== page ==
The astute reader noticed that there are ten of these. I gave each of the five characters all of the different moments, but some didn’t warrant a whole chapter, or they overlapped with each other, which is what led to the count of 45 in the end.

    Since it’s been so long since I posted that stuff the first time, it might be nice to revisit it as a little series with my own take on the subject. It would involve rereading the original, which might give me more insights, too. And, it could give this blog that component of helpfulness that I’m not so good at. Does that sound like a good idea? 

    How to Make RPG Maker MV Games Work on Android

    Standard

    Last week I spent my one and only day off trying to figure out what RPG Maker MV could possibly mean when it claims that its games work on mobile platforms, particularly Android. Despite working from morning to night, Googling each and every problem that came my way and trying at least 6 different methods (two of which were considered “official”), I made exactly zero progress that day.

    Amazingly, my next search brought me to a program that, long story short, worked perfectly. While it’s mainly a commercial program, Website 2 APK Builder does have a free option that got me up and running just fine. Since I struggled so much, here’s how I did it for anyone who’s wondering:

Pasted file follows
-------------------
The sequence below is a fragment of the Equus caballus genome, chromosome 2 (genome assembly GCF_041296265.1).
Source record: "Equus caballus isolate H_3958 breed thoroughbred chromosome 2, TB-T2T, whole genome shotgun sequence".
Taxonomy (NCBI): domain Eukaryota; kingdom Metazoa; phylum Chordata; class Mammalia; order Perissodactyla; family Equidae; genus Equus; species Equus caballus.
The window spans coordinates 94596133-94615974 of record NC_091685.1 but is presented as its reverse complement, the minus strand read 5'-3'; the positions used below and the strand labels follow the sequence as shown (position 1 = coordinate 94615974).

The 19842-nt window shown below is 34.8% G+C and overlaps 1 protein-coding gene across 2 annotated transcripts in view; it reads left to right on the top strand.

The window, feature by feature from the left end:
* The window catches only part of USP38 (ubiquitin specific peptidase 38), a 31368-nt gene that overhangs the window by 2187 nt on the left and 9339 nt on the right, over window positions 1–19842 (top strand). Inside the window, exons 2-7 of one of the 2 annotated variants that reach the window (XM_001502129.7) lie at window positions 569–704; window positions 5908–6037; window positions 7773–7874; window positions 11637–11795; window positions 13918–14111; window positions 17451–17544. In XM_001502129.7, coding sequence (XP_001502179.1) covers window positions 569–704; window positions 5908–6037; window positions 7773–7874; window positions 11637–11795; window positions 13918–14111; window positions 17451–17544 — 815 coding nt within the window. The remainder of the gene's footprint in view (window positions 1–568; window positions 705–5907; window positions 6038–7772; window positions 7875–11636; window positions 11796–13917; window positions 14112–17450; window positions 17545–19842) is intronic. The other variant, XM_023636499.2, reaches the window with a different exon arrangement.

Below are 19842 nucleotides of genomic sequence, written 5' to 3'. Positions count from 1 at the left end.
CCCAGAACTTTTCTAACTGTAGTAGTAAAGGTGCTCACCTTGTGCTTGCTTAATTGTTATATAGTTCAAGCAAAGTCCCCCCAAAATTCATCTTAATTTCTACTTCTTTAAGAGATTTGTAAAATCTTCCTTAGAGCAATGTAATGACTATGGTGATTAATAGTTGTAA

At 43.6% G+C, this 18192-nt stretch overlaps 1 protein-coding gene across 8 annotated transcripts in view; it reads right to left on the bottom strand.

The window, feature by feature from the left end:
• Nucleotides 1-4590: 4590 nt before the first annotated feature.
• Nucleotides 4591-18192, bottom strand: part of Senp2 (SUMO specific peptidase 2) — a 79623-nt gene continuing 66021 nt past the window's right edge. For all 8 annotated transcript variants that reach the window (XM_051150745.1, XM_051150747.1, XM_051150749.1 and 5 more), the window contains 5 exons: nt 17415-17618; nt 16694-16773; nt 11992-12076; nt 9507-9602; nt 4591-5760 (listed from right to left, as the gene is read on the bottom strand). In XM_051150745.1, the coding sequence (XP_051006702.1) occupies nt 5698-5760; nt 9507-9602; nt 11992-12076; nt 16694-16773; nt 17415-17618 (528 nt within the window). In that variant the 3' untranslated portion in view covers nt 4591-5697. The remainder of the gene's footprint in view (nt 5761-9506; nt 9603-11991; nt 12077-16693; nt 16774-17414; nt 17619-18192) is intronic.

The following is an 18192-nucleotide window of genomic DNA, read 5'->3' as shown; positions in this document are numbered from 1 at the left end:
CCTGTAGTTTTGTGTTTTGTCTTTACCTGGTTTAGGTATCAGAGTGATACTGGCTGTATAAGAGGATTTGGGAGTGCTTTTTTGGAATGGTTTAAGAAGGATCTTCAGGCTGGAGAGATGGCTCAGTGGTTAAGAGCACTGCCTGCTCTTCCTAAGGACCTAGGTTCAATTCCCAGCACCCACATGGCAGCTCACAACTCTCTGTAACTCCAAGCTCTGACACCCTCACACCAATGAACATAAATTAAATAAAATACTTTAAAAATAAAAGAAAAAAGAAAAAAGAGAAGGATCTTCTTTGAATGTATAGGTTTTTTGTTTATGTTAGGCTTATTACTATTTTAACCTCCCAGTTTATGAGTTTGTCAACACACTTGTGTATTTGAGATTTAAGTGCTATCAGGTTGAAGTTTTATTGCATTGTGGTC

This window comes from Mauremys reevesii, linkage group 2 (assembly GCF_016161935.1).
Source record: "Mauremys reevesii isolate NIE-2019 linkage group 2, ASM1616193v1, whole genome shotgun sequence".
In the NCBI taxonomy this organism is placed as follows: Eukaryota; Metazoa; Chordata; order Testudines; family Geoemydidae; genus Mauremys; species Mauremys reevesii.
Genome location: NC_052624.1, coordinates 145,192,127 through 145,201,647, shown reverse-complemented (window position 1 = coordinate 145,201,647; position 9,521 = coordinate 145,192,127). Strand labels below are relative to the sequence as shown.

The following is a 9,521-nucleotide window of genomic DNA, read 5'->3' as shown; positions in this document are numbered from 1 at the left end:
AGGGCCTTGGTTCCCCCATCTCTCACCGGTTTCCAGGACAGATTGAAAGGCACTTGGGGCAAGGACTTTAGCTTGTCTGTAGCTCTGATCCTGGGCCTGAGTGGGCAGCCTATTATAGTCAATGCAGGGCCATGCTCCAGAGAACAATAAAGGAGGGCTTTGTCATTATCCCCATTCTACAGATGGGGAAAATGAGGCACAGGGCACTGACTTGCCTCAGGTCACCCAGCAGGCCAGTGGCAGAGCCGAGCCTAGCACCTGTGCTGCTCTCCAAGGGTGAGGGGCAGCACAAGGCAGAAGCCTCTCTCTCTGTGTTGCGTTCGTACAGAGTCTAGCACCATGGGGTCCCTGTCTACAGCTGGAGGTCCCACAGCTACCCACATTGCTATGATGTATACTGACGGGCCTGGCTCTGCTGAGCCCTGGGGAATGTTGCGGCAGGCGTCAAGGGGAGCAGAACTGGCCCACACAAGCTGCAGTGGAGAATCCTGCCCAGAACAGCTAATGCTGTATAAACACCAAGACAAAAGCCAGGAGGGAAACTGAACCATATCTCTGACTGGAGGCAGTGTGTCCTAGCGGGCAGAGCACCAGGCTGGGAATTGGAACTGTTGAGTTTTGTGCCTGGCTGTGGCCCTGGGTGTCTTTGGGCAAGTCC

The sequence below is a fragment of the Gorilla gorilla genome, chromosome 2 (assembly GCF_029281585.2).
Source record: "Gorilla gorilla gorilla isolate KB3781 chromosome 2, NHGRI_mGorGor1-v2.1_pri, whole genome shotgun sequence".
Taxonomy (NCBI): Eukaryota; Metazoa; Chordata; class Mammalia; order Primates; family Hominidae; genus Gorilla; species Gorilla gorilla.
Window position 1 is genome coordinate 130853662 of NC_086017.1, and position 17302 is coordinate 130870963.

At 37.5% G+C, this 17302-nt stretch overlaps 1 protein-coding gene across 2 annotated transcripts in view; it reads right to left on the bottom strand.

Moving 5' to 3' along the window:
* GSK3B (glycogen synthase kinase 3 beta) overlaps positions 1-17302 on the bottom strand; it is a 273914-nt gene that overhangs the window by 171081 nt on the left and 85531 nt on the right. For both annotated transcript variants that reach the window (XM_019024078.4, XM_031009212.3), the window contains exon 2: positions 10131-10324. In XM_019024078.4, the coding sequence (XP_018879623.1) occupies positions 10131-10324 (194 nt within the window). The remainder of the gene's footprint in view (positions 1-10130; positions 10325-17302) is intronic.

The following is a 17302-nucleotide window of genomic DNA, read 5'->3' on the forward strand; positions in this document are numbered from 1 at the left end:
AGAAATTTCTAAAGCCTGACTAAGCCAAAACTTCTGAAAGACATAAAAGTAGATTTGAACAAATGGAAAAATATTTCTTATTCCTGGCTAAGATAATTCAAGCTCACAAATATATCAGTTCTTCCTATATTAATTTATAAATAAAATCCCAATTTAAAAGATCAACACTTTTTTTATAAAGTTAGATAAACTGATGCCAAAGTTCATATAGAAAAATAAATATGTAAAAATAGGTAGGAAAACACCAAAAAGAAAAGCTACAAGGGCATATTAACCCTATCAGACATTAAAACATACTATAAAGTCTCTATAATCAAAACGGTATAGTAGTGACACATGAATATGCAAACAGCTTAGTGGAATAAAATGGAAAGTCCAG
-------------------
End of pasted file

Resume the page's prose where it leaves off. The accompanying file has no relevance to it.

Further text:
1. From RPG Maker MV, click File -> Deployment and export as Android/iOS.
    2. Download and install the free version of Website 2 APK Builder.
    3. Open it up. If it asks you for a key, just continue with free version.
    4. At the top-left, make sure “Local HTML Website” is checked. Give it a name.
    5. Near the bottom-left, click Choose Folder next to Directory of Local Website. Find the “www” folder created in Step 1.
    6. Change any other settings you want. Some might require the pro version, but for just testing like this, only the things I mentioned are necessary.
    7. Click Generate APK in the bottom-right and watch it go! It’s surprisingly fast, depending on how big your game is.

    After this, you can install it on your system using the same methods mentioned in the manual, or however else you want. The point is, you now have a working APK file that any Android device can install. Unlike other methods I’ve seen, this shouldn’t result in any errors while you’re working or when you try to open the app. And again, you can get at least a basic one running completely free.